Luis Suarez Wife Sofia Balbi: Info, Photos (+Video)

Luis Suarez returned from injury recently and inspired Uruguay to a 2-1 victory over England, and one of first people he thanked was his wife, Sofia Balbi.


Sofia is Suarez’s childhood sweetheart — they met when Suarez was only 15 — and the couple got married in 2009.

“At 15, I found a girlfriend and that sorted my head out,” Suarez told the Daily Mail in 2012.

“It helped me realize how important football was for me.”

Suarez’s daughter, Delfina, whose name happens to be an anagram of Anfield (Liverpool’s home stadium), was born a year into their marriage in 2010.



Real Madrid v AFC Ajax - UEFA Champions League : News Photo

(Jasper Juinen/Getty Images)

Sofia gave birth to their second child, Benjamin, in 2013.


Last week, after Uruguay beat England, Suarez shot a video where he thanked Sofia, his two kids, and his physio in a short, emotional speech.

“Hello everyone. I’m very happy because it’s incredible that we have won this match,” said Suarez.

“I want to thank my wife, my two kids – who are the most beautiful things I have in this world – and Walter Ferreira as without him I wouldn’t be here.”

‘Sorry about the emotion but I dreamed of this unique moment and giving happiness to all Uruguay.”

“Go Uruguay, and let’s prepare for the next match which is Italy.”

 Here is an Associated Press article about Luis Suarez and Uruguay.

Suarez Says Knee ‘Perfect’ Before Italy Match

NATAL, Brazil (AP) — Uruguay striker Luis Suarez smiled and shrugged off any lingering concerns about his surgically repaired left knee, declaring Monday it was in “perfect shape” the day before a match against Italy that Uruguay must win to advance beyond the group stage at the World Cup.

The Liverpool forward had surgery to repair a torn meniscus before the tournament and was sidelined for Uruguay’s opening loss to Costa Rica. He returned to score both goals in a 2-1 win over England, putting the English squad out of contention at the tournament.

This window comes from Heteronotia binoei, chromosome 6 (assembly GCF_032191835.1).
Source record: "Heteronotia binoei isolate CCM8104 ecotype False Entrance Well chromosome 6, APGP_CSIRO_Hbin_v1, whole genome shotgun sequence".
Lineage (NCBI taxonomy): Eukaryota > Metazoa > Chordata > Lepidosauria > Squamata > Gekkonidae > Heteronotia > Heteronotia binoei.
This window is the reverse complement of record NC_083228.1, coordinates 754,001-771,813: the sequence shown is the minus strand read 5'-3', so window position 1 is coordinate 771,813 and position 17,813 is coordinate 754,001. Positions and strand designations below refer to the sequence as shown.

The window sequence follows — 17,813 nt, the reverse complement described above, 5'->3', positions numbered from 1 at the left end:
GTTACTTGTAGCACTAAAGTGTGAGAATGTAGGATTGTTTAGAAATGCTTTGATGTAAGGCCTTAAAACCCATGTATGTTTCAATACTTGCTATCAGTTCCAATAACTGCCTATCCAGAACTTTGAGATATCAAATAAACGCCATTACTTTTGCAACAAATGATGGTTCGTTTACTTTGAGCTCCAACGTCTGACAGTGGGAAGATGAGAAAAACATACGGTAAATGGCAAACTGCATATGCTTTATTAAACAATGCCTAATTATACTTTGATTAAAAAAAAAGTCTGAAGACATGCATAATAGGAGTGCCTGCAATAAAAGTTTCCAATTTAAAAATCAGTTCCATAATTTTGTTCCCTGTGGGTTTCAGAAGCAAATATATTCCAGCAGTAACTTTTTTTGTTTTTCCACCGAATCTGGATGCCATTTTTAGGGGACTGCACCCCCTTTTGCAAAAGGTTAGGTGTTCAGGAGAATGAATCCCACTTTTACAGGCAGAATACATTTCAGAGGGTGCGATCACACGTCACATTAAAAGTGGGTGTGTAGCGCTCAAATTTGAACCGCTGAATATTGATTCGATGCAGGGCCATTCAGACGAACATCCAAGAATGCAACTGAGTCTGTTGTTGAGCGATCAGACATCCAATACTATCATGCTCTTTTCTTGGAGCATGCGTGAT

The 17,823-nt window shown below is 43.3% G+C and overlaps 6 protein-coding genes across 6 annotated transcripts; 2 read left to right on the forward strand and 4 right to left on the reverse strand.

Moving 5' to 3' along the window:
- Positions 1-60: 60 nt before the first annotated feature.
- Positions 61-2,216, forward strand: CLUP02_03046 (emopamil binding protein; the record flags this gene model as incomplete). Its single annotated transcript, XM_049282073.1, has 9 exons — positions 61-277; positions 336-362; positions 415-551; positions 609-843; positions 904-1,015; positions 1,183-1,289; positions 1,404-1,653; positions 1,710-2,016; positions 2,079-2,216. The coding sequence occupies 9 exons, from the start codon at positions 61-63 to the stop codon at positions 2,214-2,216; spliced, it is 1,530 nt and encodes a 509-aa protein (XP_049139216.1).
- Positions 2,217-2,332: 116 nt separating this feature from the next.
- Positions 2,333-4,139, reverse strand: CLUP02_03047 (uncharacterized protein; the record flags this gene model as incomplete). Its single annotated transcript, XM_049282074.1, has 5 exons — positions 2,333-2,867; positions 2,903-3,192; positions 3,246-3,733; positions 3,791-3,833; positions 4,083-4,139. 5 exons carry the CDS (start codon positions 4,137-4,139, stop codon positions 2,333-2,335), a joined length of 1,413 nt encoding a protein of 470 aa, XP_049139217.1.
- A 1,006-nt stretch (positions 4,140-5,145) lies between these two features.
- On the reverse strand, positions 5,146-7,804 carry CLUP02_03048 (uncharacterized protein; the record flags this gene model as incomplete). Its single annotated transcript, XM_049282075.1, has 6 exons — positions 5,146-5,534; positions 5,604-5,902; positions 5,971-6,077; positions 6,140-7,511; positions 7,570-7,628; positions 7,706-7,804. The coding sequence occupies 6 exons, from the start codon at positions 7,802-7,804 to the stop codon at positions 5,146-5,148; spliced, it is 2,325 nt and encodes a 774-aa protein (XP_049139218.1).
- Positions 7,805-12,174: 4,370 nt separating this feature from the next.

Suarez, who scored 31 goals and was voted player of the year in the Premier League last season, said he was “building myself back up” to play Italy in the coastal city of Natal, where conditions are expected to be hot and humid for the 1 p.m. local time start.

“It feels good. I think (the knee) is in perfect shape,” Suarez said through a translator, comparing the match against Italy with a final.

The match against England was Suarez’s first in more than a month. Asked if he had any pain afterward, Suarez grinned and said, “If the knee didn’t feel good, I would have told the coach I couldn’t play … so I’m cool right now.”

Suarez will be counted on to deliver goals for Uruguay again, with the 2010 semifinalists needing a win to advance out of Group D. Italy can advance with a draw.

“I trust him,” Uruguay coach Oscar Tabarez said. “He knows what to do in the last 20 minutes in front of the goal. You don’t lose that just because you had a (knee) operation. He put everything that he had into overcoming this situation.”

A healthy Suarez gives Uruguay a potent dual attack with Edinson Cavani, one of the top scorers in the French league last season at Paris Saint-Germain.

“Their attack pairing is one of the strongest in the World Cup,” Italy coach Cesare Prandelli said. “They’re both modern forwards with a feeling for the goal who don’t concede reference points to defenders. We’re going to have to contain them.”

Cavani scored from the penalty spot against Costa Rica, but the Uruguay attack appeared tame for much of that match without Suarez.

Tabarez wouldn’t reveal his lineup but hinted that he won’t make any changes from the squad that beat England.

“I respect very much the team that played the last match,” he said. “I told them the team was up to scratch.”

That squad didn’t include regular defender and captain Diego Lugano, who sat out with a left knee strain. Uruguay also was criticized for continuing to play midfielder Alvaro Pereira against England after he took a hard blow to the head in the 61st minute.

Pereira said he was briefly knocked unconscious and then felt dizzy after the blow but was allowed to return to field. The world players’ union, FIFPro, later criticized FIFA for what it called lax concussion assessment protocols that it said “failed to protect” Pereira.

FIFA said that Pereira was allowed to return against England after the Uruguay team physician’s neurological exam of Pereira “clearly showed that it’s normal.”

Tabarez, who briefly coached in Italy at AC Milan and Cagliari in the 1990s and is dubbed “El Maestro,” described facing Italy in a do-or-die situation as “a gift sent from heaven above.”

“If we are fortunate, we will win it,” Tabarez said.